Carl C. Bell, M.D.
Community Mental Health Council, Inc.
Department of Psychiatry, College of Medicine,
University of Illinois at Chicago
The relationships among contagion, group marginalization, and resilience form a complex issue that does not lend itself to quantitative methodology, but rather is best studied using qualitative methods. Thus, having a historical perspective is an important attribute to understand appropriately the phenomenon of violence as it relates to contagion, group marginalization, and resilience or protective factors. Furthermore, in order to have a coherent discussion about violence, we must first understand which type of violence we are focusing on, as violence is a very complex and multi-determined phenomenon. In addition, we must understand the science.
The Need for Good Science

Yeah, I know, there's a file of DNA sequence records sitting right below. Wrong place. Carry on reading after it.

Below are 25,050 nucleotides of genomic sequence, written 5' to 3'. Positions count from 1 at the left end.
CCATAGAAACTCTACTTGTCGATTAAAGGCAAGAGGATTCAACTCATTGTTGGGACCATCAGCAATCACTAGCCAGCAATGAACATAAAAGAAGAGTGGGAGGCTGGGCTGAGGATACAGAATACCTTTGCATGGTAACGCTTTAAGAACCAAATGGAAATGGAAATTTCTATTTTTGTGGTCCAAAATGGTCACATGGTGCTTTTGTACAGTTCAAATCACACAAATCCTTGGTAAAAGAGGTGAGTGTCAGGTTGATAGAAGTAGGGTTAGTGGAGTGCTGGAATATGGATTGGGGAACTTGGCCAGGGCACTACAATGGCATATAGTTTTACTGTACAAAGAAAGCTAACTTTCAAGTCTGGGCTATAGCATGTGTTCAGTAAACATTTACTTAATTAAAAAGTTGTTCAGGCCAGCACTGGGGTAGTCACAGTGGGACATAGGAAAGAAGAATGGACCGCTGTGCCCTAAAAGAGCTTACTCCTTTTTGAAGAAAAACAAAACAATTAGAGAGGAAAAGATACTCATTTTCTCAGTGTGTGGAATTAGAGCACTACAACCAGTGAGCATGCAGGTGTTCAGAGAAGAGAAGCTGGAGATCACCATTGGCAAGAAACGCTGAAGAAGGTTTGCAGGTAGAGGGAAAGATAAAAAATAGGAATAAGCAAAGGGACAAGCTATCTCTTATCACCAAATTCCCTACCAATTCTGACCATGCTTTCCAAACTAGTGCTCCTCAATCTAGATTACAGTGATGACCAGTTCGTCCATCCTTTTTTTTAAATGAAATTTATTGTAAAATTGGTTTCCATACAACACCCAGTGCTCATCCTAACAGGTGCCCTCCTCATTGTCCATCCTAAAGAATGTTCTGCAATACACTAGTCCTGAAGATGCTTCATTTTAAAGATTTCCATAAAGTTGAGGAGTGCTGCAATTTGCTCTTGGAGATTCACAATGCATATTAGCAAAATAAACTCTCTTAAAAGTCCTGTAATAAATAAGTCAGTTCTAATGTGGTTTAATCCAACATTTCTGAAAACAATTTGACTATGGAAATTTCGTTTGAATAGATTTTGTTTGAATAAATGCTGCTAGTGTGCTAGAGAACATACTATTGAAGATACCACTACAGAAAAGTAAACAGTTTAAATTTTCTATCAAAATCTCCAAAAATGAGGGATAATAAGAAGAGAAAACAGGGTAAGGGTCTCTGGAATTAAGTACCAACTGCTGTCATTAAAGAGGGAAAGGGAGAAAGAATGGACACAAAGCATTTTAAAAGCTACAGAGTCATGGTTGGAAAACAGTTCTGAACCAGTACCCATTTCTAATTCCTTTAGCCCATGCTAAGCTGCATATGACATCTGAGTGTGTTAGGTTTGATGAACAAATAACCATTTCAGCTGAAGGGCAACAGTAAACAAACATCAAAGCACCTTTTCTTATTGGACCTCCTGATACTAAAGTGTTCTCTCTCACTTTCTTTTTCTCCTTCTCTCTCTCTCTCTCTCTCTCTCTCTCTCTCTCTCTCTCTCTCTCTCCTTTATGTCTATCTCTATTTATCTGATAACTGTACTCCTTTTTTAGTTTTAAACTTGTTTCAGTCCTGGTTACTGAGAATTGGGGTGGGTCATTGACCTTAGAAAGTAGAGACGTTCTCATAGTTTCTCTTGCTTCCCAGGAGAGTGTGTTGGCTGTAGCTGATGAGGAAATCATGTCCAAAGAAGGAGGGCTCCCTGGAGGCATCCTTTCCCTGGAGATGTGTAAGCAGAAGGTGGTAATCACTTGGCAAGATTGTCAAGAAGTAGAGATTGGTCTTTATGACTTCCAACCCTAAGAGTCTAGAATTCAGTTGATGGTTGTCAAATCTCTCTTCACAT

To understand this complex problem, we must understand the need for good science. Unfortunately, there is a fundamental scientific problem with understanding violence, whether it is directed toward others or self-directed. The reality is that these phenomena, while being the third or leading cause of death for some population groups, such as teens or young black males, respectively, are actually rare events. The reality is that suicide rates tend to be 11 suicides/100,000 (IOM, 2002) and homicide rates are about 9/100,000 (Douglas and Bell, 2011). Even if you focus on non-Hispanic black people who have rates of homicide of around 33/100,000 or gun homicides with rates of 58/100,000, these are low base rates and developing statistical power to differentiate between an experimental intervention and control is very difficult. Accordingly, the 2002 Institute of Medicine report Reducing Suicide: A National Imperative noted that to prove a suicide prevention intervention is evidence-based, a study would need 5 to 10 population studies with 100,000 persons per study to get enough statistical power to show that either a suicide or homicide prevention study works (IOM, 2002). Because the homicide rates are actually lower than the suicide rates, despite many scientific claims to the contrary, apparently one would need an equally large population to prove a homicide prevention intervention is evidence-based, and neither of these two studies has been done.